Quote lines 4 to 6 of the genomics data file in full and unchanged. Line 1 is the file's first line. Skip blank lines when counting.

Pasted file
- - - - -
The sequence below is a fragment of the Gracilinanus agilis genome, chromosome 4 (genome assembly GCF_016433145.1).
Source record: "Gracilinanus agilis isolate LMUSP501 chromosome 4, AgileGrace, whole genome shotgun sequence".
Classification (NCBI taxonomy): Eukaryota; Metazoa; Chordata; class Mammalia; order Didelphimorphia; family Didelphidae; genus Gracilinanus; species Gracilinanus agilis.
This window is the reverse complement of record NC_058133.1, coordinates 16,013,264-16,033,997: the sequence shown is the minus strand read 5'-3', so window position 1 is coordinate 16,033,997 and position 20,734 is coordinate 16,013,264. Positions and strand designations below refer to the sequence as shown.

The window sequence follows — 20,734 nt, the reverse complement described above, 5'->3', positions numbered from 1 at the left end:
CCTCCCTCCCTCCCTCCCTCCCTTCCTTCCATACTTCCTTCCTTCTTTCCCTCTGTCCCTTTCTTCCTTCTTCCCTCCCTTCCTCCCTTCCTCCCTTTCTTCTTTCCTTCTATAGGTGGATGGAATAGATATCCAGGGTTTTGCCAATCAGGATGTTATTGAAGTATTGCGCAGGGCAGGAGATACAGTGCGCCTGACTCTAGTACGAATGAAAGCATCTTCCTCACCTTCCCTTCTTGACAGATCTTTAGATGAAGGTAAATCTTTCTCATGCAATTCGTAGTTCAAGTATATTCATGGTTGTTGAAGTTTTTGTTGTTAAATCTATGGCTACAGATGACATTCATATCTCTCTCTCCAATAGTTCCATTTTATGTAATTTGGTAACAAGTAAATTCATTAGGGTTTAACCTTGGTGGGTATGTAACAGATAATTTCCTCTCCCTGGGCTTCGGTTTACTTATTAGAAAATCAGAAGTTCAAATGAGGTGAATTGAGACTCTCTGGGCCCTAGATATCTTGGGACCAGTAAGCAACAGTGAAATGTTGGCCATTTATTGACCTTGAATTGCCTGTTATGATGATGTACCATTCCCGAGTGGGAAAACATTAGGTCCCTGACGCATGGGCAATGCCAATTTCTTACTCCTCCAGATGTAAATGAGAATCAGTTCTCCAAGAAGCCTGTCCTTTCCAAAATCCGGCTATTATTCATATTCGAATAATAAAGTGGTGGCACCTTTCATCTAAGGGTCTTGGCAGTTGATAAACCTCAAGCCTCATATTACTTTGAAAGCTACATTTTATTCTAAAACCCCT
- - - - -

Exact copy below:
This window is the reverse complement of record NC_058133.1, coordinates 16,013,264-16,033,997: the sequence shown is the minus strand read 5'-3', so window position 1 is coordinate 16,033,997 and position 20,734 is coordinate 16,013,264. Positions and strand designations below refer to the sequence as shown.

The window sequence follows — 20,734 nt, the reverse complement described above, 5'->3', positions numbered from 1 at the left end:
CCTCCCTCCCTCCCTCCCTCCCTTCCTTCCATACTTCCTTCCTTCTTTCCCTCTGTCCCTTTCTTCCTTCTTCCCTCCCTTCCTCCCTTCCTCCCTTTCTTCTTTCCTTCTATAGGTGGATGGAATAGATATCCAGGGTTTTGCCAATCAGGATGTTATTGAAGTATTGCGCAGGGCAGGAGATACAGTGCGCCTGACTCTAGTACGAATGAAAGCATCTTCCTCACCTTCCCTTCTTGACAGATCTTTAGATGAAGGTAAATCTTTCTCATGCAATTCGTAGTTCAAGTATATTCATGGTTGTTGAAGTTTTTGTTGTTAAATCTATGGCTACAGATGACATTCATATCTCTCTCTCCAATAGTTCCATTTTATGTAATTTGGTAACAAGTAAATTCATTAGGGTTTAACCTTGGTGGGTATGTAACAGATAATTTCCTCTCCCTGGGCTTCGGTTTACTTATTAGAAAATCAGAAGTTCAAATGAGGTGAATTGAGACTCTCTGGGCCCTAGATATCTTGGGACCAGTAAGCAACAGTGAAATGTTGGCCATTTATTGACCTTGAATTGCCTGTTATGATGATGTACCATTCCCGAGTGGGAAAACATTAGGTCCCTGACGCATGGGCAATGCCAATTTCTTACTCCTCCAGATGTAAATGAGAATCAGTTCTCCAAGAAGCCTGTCCTTTCCAAAATCCGGCTATTATTCATATTCGAATAATAAAGTGGTGGCACCTTTCATCTAAGGGTCTTGGCAGTTGATAAACCTCAAGCCTCATATTACTTTGAAAGCTACATTTTATTCTAAAACCCCT